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The summer school is designed to bridge the gap between theory and practice. It is organized into distinct parts: “Parametric, Static Approaches” (Week 1) and “Dynamic Approaches” (Week 2). Participants may enrol for either week 1 or 2, or both weeks. Although each week is independent, participants are encouraged to take both weeks.
Productivity growth entails changes in scale, efficiency gains and technological change. Innovations are needed to keep pushing the competitive envelope, and efficiency gains are needed to ensure that implemented technologies achieve their potential. Conventional economic approaches assume that all firms operate rationally and efficiently. This summer school, however, challenges this assumption and presents concepts, models and tools needed to analyse and quantify the levels of inefficiency and productivity at a point in time and their movement over time. Course activities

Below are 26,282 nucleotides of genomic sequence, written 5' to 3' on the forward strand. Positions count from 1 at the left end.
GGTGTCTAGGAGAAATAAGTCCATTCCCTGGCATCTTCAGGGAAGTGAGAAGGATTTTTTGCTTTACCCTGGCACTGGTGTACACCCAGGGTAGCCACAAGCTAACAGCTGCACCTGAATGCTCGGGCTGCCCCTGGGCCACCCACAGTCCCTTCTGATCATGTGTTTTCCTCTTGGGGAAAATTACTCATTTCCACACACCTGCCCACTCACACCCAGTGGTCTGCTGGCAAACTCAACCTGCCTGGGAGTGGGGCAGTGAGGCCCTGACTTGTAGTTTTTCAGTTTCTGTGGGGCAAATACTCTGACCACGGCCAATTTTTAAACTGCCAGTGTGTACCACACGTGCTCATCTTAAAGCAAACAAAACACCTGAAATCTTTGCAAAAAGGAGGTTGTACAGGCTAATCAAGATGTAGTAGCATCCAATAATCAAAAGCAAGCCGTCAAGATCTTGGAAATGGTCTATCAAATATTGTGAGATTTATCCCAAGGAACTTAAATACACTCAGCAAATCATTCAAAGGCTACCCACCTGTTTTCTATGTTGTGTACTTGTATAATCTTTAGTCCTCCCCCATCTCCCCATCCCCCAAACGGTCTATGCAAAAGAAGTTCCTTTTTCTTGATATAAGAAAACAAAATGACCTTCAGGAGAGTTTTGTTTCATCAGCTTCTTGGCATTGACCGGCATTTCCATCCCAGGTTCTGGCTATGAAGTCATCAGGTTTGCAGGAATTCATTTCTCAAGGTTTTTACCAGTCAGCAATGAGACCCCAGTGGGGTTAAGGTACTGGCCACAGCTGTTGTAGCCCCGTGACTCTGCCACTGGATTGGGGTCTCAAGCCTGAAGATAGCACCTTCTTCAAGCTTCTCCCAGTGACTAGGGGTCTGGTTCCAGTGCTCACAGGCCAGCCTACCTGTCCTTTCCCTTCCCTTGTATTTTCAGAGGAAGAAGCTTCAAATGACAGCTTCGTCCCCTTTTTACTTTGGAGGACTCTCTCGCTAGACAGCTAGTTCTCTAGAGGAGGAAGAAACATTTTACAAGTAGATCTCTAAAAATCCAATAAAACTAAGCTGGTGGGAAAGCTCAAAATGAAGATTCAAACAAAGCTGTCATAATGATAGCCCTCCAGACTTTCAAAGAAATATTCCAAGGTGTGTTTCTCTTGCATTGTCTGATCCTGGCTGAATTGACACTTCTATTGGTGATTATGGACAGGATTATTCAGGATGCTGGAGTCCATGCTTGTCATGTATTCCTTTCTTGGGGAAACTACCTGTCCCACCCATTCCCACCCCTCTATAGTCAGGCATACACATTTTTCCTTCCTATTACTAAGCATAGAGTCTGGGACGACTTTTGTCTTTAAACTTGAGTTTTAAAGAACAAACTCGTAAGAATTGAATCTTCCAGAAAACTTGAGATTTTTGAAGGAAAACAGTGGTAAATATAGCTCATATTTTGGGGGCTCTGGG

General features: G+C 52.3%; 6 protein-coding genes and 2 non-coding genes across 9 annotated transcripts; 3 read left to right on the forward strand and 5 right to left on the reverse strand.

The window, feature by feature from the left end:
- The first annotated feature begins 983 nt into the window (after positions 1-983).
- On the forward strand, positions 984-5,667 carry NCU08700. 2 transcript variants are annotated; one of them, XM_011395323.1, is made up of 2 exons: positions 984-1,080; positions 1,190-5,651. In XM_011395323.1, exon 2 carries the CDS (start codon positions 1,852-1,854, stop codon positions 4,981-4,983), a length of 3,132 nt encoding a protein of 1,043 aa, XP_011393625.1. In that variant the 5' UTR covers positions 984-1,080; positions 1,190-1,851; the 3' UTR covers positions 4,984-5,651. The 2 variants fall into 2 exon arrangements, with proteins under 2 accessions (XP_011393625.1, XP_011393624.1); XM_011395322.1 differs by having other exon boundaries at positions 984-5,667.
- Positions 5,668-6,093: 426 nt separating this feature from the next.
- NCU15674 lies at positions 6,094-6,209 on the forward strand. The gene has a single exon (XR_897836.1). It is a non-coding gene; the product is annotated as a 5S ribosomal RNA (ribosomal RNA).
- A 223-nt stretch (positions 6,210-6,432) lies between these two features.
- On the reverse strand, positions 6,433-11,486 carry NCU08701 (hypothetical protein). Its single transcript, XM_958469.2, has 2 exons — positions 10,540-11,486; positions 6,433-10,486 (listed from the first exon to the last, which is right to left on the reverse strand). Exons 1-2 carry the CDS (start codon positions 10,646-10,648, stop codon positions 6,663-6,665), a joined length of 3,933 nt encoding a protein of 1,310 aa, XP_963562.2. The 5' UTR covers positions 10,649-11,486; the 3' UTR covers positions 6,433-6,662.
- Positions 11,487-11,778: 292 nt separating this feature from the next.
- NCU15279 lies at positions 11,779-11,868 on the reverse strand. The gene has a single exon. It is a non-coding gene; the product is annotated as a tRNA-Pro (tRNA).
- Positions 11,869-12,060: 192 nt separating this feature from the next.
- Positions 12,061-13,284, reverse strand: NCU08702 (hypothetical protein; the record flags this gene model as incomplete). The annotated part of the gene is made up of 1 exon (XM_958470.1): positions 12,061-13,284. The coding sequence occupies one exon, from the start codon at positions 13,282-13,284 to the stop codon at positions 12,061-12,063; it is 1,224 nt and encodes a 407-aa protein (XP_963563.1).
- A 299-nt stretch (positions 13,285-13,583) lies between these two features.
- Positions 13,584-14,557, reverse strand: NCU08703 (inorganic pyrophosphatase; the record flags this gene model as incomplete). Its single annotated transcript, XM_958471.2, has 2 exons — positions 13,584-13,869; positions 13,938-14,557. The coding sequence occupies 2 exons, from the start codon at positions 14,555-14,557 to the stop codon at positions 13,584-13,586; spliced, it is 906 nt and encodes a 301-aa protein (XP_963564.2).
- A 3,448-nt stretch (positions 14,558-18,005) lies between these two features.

The course consists of theory and method sessions in the morning followed by an afternoon practicum session. The practicum will include applications of the theory, computer analyses with actual data sets, and interpretations in practice. Applications to various economic sectors will be considered such as agriculture, banking and finance, chain management, health, electrical power generation, and sports. Extensions of these models will be addressed that measure input-specific technical efficiency and characterize the dynamic linkages in decision making, and introduce hybrid nonparametric-parametric approaches.
Participants will learn the theories concerning efficiency and productivity measurement and will develop proficiency with software to facilitate the initiation of their own research in efficiency and productivity measurement. The course deals with both conceptual and methodological issues.
The course is oriented toward PhD candidates, postdoctoral researchers and others with background in agricultural and applied economics.